* The district’s plan calls for building new areas of study in Research & Analysis, Design, and Action. Courses would focus on real issues and topics and are likely to include a mix of science, social studies, English, and math content. In addition to applying content, the courses would show students how to find reliable information, use data to see patterns and draw conclusions, identify problems or questions in need of solutions, test and refine ideas, and work with community agencies to develop a strategy, find resources, and organize people to meet real needs.


* Looking at statewide testing, the Danville application requests a streamlined system in middle school and high school focused more heavily on the ACT college-entrance exam and tests leading to it – EXPLORE and PLAN - plus new performance tasks patterned after a group of New York schools working with Danville. The application would eliminate state K-PREP tests at Bate and multiple-choice end-of-course exams at DHS. Students would be measured by the series three ACT-produced tests currently part of the statewide testing program plus the performance tasks in grades 6-8 and Culminating Presentation at DHS, all measured by panels of teachers and community experts. State officials in New York have approved a similar modified state testing system for schools there using the research-based performance tasks. The Danville application says this path of testing will reinforce deeper classroom learning, more real-world work, and stronger student achievement.


“The assessments chosen have strong credibility with students and families, and improving performance will have tangible benefits for students,” the Danville application said. It added that faculty “overwhelmingly believe” that the modified testing system will help students be most successful beyond high school.


“Bate students would be completing assessment tasks that challenge them to be good communicators, problem solvers, researchers, scientists, journalists, as well as engineers or artists,” said Bate Middle School Principal Amy Galloway. “It’s exciting to plan a customized system that will challenge our students not just to gain knowledge, but also apply knowledge.”  


* The Danville application also proposed three new job categories that could be added in schools in the next few years to help achieve the plan’s goals: Success Coaches would work with individual students and families to better identify students’ learning styles, strengths, areas of academic weakness, personal interests, and goals. In addition, the Coaches would develop stronger connections with colleges, employers, and the military to improve options for students. Interdisciplinary Learning Designers would give teachers unique university-level training to create engaging one-of-a-kind learning experiences for students, combining partnerships with outside experts, high-level online resources, and rigorous classroom challenges and instruction. Teaching Assistants would supervise areas like computer labs or classrooms during testing; tutor groups or individual students; grade tests or other routine classwork, or fill other support roles to free teachers’ time.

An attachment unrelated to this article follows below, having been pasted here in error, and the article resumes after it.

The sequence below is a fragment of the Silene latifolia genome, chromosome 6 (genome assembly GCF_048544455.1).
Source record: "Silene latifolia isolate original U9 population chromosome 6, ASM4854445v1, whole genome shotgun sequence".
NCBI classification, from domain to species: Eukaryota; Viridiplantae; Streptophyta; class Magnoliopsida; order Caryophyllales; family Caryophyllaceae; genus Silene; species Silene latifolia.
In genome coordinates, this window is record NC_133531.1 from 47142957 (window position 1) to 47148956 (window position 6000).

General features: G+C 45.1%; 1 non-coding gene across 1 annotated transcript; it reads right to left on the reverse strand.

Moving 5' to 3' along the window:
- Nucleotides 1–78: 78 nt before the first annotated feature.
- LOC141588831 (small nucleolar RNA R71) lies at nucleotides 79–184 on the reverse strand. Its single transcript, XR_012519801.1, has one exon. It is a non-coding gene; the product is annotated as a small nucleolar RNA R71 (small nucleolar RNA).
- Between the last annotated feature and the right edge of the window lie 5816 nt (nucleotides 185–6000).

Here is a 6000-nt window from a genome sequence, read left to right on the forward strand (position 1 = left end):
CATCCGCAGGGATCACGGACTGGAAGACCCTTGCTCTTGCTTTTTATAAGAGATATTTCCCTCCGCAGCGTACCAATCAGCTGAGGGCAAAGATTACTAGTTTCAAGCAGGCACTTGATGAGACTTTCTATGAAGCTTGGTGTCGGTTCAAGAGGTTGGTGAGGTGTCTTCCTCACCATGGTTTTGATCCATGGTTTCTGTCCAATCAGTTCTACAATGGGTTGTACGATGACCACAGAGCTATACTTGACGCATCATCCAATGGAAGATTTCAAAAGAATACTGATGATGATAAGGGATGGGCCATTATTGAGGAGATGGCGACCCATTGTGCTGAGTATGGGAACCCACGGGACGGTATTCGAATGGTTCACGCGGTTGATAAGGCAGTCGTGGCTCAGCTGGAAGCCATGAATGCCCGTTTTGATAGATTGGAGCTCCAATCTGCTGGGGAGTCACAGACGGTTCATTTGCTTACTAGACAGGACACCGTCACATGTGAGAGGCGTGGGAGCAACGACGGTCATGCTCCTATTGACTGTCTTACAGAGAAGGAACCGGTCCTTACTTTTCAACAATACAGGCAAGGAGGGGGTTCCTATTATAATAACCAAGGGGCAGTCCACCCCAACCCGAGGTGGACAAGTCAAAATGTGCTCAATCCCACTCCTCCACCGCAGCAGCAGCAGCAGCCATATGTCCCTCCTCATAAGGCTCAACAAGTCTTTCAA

The application and innovation plan are a logical extension of district goals first adopted in 2009 — calling for powerful learning experiences, global preparedness, growth for all students, and excellence in communication — and the attributes of a Danville Diploma defined last year, said Jean Crowley, the school board chair.


“Our teachers and administrators have learned a lot from some of the most impressive schools in the country and created a plan that we think will help us deliver a better and more interesting education for all students,” Crowley said. “This is an exciting chance for Danville at a time when the opportunities to learn and the importance of being a strong learner have never been greater.”


“Teachers are really excited about the opportunity to once again be master craftsmen,” Principal Etherington added. “They are looking forward to engaging students in more meaningful work that gets at college and career success.”


Superintendent Coleman said that the district will share its long-range plans with the community this summer and fall after meeting with state officials to confirm details of the District of Innovation approval.